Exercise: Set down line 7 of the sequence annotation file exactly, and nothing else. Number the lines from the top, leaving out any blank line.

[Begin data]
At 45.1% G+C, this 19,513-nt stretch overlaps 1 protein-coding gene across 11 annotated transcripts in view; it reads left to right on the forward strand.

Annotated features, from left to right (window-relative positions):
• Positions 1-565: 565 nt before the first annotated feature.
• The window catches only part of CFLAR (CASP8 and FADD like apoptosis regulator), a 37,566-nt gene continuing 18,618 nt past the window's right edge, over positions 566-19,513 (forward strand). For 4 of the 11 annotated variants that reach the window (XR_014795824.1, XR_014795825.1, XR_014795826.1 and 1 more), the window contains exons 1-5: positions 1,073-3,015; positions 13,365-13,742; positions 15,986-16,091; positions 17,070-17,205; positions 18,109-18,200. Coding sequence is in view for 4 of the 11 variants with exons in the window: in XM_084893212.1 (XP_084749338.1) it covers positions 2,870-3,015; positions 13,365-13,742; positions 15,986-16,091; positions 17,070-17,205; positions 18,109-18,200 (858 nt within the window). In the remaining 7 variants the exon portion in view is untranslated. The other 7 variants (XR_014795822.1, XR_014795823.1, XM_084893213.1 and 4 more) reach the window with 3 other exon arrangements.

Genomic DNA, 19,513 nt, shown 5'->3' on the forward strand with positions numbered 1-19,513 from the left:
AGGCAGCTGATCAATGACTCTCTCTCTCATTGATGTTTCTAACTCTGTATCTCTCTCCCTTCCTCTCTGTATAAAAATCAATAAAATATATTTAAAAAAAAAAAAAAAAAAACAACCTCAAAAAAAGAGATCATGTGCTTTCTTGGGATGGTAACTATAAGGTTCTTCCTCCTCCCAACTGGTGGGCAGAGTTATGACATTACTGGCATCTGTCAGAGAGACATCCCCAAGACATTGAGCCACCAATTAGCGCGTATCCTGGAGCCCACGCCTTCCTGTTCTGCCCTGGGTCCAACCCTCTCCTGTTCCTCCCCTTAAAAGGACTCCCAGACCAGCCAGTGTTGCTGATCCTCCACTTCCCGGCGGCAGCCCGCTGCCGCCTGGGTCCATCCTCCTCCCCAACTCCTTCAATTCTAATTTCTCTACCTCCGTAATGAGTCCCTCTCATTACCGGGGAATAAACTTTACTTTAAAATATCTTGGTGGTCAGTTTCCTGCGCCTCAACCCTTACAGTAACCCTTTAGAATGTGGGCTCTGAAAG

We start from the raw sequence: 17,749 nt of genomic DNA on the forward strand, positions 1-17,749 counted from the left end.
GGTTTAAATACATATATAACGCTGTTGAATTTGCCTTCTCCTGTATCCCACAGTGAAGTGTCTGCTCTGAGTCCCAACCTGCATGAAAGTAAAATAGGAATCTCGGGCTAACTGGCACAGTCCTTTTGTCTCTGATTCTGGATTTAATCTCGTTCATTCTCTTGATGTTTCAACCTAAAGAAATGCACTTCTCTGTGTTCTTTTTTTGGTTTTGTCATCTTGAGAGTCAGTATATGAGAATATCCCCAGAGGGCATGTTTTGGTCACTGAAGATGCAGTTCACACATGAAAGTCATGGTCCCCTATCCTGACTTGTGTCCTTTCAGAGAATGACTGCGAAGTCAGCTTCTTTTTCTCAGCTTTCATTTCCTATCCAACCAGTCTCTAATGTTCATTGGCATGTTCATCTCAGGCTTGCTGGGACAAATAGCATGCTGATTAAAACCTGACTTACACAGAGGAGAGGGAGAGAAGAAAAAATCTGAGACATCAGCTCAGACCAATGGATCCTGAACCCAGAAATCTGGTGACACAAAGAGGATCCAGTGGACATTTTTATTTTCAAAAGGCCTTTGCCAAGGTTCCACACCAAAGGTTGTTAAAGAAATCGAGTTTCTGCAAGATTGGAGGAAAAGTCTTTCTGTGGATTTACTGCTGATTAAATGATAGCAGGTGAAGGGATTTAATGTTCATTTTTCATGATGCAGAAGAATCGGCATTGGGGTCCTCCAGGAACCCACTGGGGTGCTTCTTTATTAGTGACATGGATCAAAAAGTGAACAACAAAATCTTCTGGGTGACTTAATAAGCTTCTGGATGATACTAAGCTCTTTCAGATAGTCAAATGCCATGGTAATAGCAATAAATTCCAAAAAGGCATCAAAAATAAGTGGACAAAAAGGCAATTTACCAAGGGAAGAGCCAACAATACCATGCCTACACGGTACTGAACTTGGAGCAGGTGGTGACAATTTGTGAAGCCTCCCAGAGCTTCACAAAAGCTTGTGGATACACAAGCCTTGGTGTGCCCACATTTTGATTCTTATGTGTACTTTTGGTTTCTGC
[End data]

We start from the raw sequence: 17,749 nt of genomic DNA on the forward strand, positions 1-17,749 counted from the left end.